(i) Draw a line 'l'.
(ii) Construct  such that length of  = length of
(iii) Then cut of  such that  also has the length of  .
(iv) Thus the length of  and the length of  added together make twice the length of .

Verification: Hence, by measurement we find that PQ = 7.8 cm
= 3.9 cm + 3.9 cm
+ = 2 × .

5. Given  of length 7.3 cm and  of length 3.4 cm, construct a line segment  such that the length of  is equal to the difference between the lengths of  and . Verify by measurement.

(i) Draw a line 'l' and take a point X on it.
(ii) Construct  such that length  = length of  = 7.3 cm.
(iii) Then cut off  = length of  = 3.4 cm.
(iv) Thus the length of  = length of  – length of .

Verification:
Hence, by measurement we find that length of
= 3.9 cm
= 73. cm – 3.4 cm
- .

Exercise 14.3

1. Draw any line segment . Without measuring  , construct a copy of  .

(i) Given  whose length is not known.
(ii) Fix the compasses pointer on P and the pencil end on Q. The opening of the instrument now gives the length of .
(iii) Draw any line 'l'. Choose a point A on 'l'. Without changing the compasses setting, place the pointer on A.
(iv) Draw an arc that cuts 'l' at a point, say B.
Hence, is the copy of .

2. Given some line segment   whose length you do not know, construct  such that the length of  is twice that of .

(i) Given  whose length is not known.
(ii) Fix the compasses pointer on A and the pencil end on B. The opening of the instrument now gives the length of .
(iii) Draw any line 'l'. Choose a point P on 'l'. Without changing the compasses setting, place the pointer on Q.
(iv) Draw an arc that cuts 'l' at a point R.
(v) Now place the pointer on R and without changing the compasses setting, draw another arc that cuts 'l' at a point Q.
Hence,  is the required line segment whose length is twice that of AB.

Exercise 14.4

1. Draw any line segment . Mark any point M on it. Through M, draw a perpendicular to  . (use ruler and compasses)

(i) Draw a line segment  and mark a point M on it.
(ii) Taking M as centre and a convenient radius, construct an arc intersecting the line segment  at points X and Y respectively.
(iii) By taking centres as X and Y and radius greater than XM, construct two arcs such that they intersect each other at point D.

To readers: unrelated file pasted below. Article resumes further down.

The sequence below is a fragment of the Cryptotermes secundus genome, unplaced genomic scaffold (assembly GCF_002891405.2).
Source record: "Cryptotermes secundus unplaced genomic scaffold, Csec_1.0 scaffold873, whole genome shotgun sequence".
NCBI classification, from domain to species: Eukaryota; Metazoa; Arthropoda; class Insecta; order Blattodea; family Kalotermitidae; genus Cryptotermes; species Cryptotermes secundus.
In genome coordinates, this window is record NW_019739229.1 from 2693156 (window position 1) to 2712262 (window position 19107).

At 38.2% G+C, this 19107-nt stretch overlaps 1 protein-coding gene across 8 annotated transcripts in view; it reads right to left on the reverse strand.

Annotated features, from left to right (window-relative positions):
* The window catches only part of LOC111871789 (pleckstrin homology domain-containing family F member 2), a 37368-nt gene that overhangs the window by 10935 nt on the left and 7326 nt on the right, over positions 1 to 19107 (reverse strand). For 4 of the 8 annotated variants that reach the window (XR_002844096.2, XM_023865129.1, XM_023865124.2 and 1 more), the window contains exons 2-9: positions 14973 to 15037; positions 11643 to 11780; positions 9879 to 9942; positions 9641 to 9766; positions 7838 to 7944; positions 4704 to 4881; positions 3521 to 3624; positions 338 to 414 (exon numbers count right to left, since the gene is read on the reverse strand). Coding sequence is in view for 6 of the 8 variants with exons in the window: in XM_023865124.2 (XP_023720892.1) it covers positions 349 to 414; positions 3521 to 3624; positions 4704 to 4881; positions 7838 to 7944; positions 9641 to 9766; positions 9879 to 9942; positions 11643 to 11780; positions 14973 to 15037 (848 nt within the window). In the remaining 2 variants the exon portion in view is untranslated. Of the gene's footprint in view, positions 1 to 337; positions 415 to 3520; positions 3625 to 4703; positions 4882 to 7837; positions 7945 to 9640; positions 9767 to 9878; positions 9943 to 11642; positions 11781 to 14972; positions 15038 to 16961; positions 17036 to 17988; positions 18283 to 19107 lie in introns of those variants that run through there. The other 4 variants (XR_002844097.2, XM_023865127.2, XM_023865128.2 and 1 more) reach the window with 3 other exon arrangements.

(iv) Join DM. Now  is perpendicular to .

2. Draw any line segment  . Take any point R not on it. Through R, draw a perpendicular to . (Use ruler and set-square)

(i) Draw a given line segment  and mark a point R outside the line segment .
(ii) Place a set square on  such that one of its right angles arm aligns along .

(iii) Now, place the ruler along the edge opposite to right angle of set square.
(v) Draw a line along this edge of set square which passes through point R. Now, it is the required line perpendicular to .

3. Draw a line l and a point X on it. Through X, draw a line segment  perpendicular to l. Now draw a perpendicular to  to Y. (use ruler and compasses)

(i) Draw a line l and mark a point X on it.
(ii) By taking X as centre and with a convenient radius, draw an arc intersecting the line l at points A and B respectively.
(iii) With A and B as centres and a radius more than AX, construct two arcs such that they intersect each other at point Y.
(iv) Join XY. Here  is perpendicular to l.
Similarly, by taking C and D as centres and radius more than CY, construct two arcs intersecting at point Z. Join ZY. The line  is perpendicular to  at Y.

Exercise 14.5

1. Draw  of length 7.3 cm and find its axis of symmetry.

(i) Draw a line AB of length 7.3 cm.
(ii) Take a point O as the mid-point of AB.
(iii) Draw OP perpendicular to AB
Thus, OP is a line of symmetry.

2. Draw a line segment of length 9.5 cm and construct its perpendicular bisector.

(i) Draw a line segment AB = 9.5 cm.
(ii) With A as centre and radius more than half of AB, draw an arc on both sides of AB.
(iii) With B as centre and the same radius as in step 2, draw an arc intersecting the arc drawn in step 2, at C and D.
(iv) Join CD intersecting AB at O. Then CD is the perpendicular bisector of AB.

3. Draw the perpendicular bisector of  whose length is 10.3 cm.
(a) Take any point P on the bisector drawn. Examine whether PX = PY.
(b) If M is the mid-point of  , what can you say about the lengths MX and XY?

(i) Draw a line segment  = 10.3 cm